Information

Mental health first aid for young people: year 2 report

Information about mental health first aid for young people.


Year 2

In Year 2 a further 5 local authorities were identified to take part in the next phase of funding. They were identified as being in most need of immediate support, based on the Scottish Index Of Multiple Deprivation (SIMD), suicide rates and on figures provided by NHS on the number of professionals trained in 'Scotland's Mental Health First Aid: Young People' within the Authority;

  • Shetland
  • Highland
  • Argyll & Bute
  • Dumfries & Galloway
  • Scottish Borders

Each Local Authority was awarded a grant of £2400 to target support and training to school communities in most need, thus improving outcomes for learners in the most deprived areas or from particular vulnerable groups. Spending was as follows:

Authority

Spending

Shetland

2 Staff to attend training on the mainland
Flights, accommodation and cover
Planning day for roll out
£2400

Highland

Training for Trainers by Health Scotland Staff (Training, travel and subsistence for trainers and team)
Implementation Plan Created by Team
Initial Training completed by ASG (Travel and subsistence for team and pilot group)
On going training targeted monthly
£2400

Argyll and Bute

£750 per 2 day course for co trainer costs and for 3 venues
£2400

Dumfries and Galloway

Contribution towards Staff Cover Costs – for release of up to 68 staff (£4480) £900.00
Training Costs
£ 1500.00

£2400.00

Scottish Borders

Activities
Supporting part of supply costs to train trainer - £200
Support each secondary school with supply costs for pastoral staff to attend training - £100
£100 per school 9 secondary schools - £900
Support 10 primary schools with supply costs for staff to attend training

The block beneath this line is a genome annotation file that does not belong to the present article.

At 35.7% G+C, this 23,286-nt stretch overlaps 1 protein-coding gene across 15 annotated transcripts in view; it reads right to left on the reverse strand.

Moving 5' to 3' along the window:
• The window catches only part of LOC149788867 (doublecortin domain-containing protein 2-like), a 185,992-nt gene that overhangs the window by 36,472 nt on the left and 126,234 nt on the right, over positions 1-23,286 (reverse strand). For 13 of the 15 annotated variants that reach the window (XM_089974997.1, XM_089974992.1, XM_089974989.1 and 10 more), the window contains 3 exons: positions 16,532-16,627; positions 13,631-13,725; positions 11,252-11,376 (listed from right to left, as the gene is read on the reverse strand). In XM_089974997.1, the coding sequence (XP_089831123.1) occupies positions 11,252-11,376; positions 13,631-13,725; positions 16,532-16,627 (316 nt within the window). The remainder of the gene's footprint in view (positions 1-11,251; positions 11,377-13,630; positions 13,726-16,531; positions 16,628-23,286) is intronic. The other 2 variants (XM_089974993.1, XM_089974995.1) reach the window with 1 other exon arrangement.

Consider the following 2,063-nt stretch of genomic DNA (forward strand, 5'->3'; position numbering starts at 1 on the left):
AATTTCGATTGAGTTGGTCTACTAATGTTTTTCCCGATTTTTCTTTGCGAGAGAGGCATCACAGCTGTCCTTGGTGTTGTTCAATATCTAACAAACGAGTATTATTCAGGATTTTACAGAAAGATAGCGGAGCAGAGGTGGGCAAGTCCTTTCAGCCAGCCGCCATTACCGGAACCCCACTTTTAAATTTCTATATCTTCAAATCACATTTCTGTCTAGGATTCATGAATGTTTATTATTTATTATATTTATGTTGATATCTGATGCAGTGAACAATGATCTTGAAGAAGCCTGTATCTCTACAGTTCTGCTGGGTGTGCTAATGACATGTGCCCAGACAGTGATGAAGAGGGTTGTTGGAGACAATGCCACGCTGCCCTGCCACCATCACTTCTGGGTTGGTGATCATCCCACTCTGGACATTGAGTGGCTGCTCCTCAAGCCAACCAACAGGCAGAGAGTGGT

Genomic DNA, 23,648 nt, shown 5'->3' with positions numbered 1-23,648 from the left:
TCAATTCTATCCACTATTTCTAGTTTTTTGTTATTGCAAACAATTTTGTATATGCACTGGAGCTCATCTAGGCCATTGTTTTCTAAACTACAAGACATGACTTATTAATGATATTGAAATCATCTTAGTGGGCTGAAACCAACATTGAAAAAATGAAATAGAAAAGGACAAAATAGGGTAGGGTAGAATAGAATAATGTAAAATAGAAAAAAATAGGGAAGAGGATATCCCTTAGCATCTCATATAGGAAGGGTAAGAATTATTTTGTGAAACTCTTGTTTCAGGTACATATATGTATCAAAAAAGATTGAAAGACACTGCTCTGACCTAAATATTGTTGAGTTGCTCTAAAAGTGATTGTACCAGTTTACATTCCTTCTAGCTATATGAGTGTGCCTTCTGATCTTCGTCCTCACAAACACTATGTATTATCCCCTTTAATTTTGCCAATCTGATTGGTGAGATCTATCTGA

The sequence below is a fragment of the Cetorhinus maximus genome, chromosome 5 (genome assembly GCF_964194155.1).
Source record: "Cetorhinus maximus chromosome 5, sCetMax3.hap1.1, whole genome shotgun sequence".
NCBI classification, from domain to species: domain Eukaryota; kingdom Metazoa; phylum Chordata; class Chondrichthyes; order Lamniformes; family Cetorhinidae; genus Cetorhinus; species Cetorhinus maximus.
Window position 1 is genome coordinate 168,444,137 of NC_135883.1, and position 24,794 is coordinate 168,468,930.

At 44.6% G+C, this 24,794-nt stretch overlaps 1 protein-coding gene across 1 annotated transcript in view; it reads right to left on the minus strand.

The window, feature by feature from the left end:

£50 per school 10 primary schools - £500

Training days
1 training session per month for 5 months
2 days per training session
Cost for lunches for 12 people per month - £5.00 per person / £60 per day
2 days per month = £120 per month Total 5 x £120 = £700
Resources - charts/photocopying etc - £200

Total spend £2500

Those undertaking the training experience a 14 hour course, split into three sections:

  • Part 1: 1-2 hours online session, covering relevant policies and procedures
  • Part 2: 7 hours as a modular course, delivered face to face - a skills practice intervention training day (this can be delivered in 1.5 hour sessions, 2 half days or 1 full day)
  • Part 3: 2-3 hours online session, using DVD clips with a reflective log to be completed

The main objectives were as follows

  • those undertaking the training (identified members of secondary school staff and partners) will develop the knowledge, skills and confidence required to approach and give initial help to children and young people experiencing mental health problems
  • a greater number of pupils experiencing mental health problems will receive initial support when needed
  • support for learners from the most deprived areas and from particular vulnerable groups as local authorities will be able to target support to the school communities that need it most (support will be organised in such a way as to complement existing mental health and mental wellbeing training and initiatives within the local authority)

Implementation and Impact

The Local Authorities were asked to provide a summary of the implementation and a brief evaluation of the initial impact of project:

Authority

Implementation

Initial Impact and next steps

Shetland

Shetland Islands Council has been committed to making Scotland's Mental Health First Aid: Young People courses available to staff.